A company may raise debt in a variety of ways. It may borrow funds from financial institutions or public either in the form of public deposit or debentures (bonds) for a specified period of time at a certain rate of interest.

A debenture or bond may be issued at par or at a discount or premium as compared to its face value. The contractual rate of interest or the coupon rate from that basis for calculating the cost of debt.

**Debt issued at par**

The before-tax cost of debt is the rate of return required by lenders. It is easy to compute before-tax cost of debt issued and to be redeemed at par; It is simply equal to the contractual or coupan rate of interest.

For example, a company decides to sell a new issue of 7 years 15 percent bonds of Rs. 100 bonds and will pay Rs. two each at par. If the company realises to bond holders at maturity, the before-tax cost of debt will simply be equal to the rate of interest of 15 percent.

Kd =i=

Where

Kd= before-tax cost of debt

i= the coupan rate of interest

Bo= the issue price of the bond(debt)

INT= Amount of interest

The before tax cost of bond in the example

Kd = = 0.15 or 15%

Debt issued at discount and premium

When debt is issued at par and redeemed at par. This equation can be rewritten as follows to compute the before-tax cost of debt.

Bo =

Bn= The repayment of debt on maturity

If the discount or premium is adjusted for computing taxes, following short-cut method can also be used to calculate the before-tax cost debt.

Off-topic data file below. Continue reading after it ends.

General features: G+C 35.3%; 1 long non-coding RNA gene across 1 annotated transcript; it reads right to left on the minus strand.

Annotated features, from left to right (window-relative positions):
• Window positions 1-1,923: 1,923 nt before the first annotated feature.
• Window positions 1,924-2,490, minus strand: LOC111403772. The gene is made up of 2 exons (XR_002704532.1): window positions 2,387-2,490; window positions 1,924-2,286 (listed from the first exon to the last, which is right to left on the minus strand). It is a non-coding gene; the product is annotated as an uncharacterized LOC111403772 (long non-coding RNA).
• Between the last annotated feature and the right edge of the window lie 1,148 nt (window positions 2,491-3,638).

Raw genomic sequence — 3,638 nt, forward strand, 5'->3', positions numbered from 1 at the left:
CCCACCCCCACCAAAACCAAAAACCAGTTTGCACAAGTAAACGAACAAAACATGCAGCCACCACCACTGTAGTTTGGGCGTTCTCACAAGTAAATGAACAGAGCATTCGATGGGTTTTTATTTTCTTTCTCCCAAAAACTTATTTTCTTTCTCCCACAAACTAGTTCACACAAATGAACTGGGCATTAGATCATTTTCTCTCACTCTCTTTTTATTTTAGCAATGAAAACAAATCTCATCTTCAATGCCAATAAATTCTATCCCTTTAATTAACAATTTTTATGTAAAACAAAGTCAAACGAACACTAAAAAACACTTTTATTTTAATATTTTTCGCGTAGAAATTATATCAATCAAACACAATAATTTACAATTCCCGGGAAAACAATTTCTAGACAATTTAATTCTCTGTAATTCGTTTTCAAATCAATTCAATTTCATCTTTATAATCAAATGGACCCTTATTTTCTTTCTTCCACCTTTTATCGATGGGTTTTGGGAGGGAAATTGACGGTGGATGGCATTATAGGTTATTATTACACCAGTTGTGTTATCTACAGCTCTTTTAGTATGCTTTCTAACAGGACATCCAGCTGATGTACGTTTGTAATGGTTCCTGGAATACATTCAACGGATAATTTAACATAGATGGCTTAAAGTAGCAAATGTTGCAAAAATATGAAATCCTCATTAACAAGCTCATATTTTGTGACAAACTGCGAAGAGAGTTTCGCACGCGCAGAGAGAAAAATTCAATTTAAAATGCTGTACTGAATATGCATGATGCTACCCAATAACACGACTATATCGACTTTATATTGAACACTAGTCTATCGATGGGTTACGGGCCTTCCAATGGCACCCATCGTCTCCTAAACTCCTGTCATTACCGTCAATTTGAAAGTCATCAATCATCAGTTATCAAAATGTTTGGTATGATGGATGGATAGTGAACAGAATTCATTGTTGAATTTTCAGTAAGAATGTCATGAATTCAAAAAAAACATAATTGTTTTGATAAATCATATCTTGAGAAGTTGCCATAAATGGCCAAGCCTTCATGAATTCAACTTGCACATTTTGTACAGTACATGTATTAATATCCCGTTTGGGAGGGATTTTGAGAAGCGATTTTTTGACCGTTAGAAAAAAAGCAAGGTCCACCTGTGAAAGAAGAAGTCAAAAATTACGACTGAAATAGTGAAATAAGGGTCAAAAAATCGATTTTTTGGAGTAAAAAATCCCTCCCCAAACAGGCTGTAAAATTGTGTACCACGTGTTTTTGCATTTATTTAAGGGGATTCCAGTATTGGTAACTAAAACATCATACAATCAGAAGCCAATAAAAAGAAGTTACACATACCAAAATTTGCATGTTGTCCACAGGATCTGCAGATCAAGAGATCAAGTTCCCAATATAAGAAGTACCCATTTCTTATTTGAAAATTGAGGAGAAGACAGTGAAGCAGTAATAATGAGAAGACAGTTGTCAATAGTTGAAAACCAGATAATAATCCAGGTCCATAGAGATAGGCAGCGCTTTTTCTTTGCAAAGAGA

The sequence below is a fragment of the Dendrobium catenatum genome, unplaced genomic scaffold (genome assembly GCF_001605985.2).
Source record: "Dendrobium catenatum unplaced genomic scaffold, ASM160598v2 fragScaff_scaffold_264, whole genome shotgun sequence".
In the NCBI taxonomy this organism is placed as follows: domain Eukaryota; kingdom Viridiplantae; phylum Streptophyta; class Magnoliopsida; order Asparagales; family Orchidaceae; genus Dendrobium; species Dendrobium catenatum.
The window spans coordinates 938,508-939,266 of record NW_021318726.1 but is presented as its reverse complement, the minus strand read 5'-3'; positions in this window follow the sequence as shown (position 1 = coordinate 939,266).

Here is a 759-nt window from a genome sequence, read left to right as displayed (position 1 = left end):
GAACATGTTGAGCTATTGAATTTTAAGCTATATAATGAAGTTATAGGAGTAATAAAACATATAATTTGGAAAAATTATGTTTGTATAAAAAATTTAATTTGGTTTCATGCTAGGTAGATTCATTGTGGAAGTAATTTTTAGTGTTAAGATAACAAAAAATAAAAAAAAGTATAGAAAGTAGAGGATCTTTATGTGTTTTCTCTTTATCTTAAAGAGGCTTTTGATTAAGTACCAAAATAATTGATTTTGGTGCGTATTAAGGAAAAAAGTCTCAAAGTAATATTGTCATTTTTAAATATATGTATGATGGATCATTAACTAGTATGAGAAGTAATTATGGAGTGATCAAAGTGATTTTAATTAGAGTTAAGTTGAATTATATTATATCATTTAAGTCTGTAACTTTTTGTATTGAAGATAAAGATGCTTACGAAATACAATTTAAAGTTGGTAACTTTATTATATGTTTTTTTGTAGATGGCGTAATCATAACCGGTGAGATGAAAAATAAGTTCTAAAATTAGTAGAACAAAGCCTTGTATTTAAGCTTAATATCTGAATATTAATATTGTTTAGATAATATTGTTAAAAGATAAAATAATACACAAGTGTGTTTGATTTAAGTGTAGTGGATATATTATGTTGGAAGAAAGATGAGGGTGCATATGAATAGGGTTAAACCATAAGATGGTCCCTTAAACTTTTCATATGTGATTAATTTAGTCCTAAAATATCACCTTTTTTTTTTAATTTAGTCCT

**Cost of the existing debt**

Sometime a firm may like to compute the current cost of the existing debt. In such a case the cost of debt should be approximate by the current market yield of the debt.

Firm has 11 percent debenture of Rs. 100000(rs.100 face value l) out standing at 31 December.19×1 matured on December 31. 19×6 ). If a new issue of debentures could be sold at net reliable price Rs.80 in the beginning of 19×2.

**Tax adjustment in debt**

The interest paid on debt is tax deductible. The higher the interest charges the lower will be the amount of tax payable by the firm. This implies that the government indirectly pays a part of the lender’s required rate of return. As a result of the interest tax shield, the after tax cost of debt to the firm will be substantially less than the investor required rate of return.

The before-tax cost of debt kd should therefore, be adjusted for the tax effect as follows.

**After tax cost of debt**

Kd(I-T), where T= the corporate tax

Kd(1-T)=0.1650(1-0.35)=0.1073 or 10.73%

It should be noted that the tax benefit of interest deductibility would be available only when the firm is profitable and is paying taxes.

An unprofitable firm is not required to pay any taxes. It would not gain any tax benefit associated with the payment of interest and it’s true cost of debt is the before-tax cost.

It is important to remember that in the calculation of the average cost of capital. The after-tax cost of debt must be used, not the before-tax cost of debt.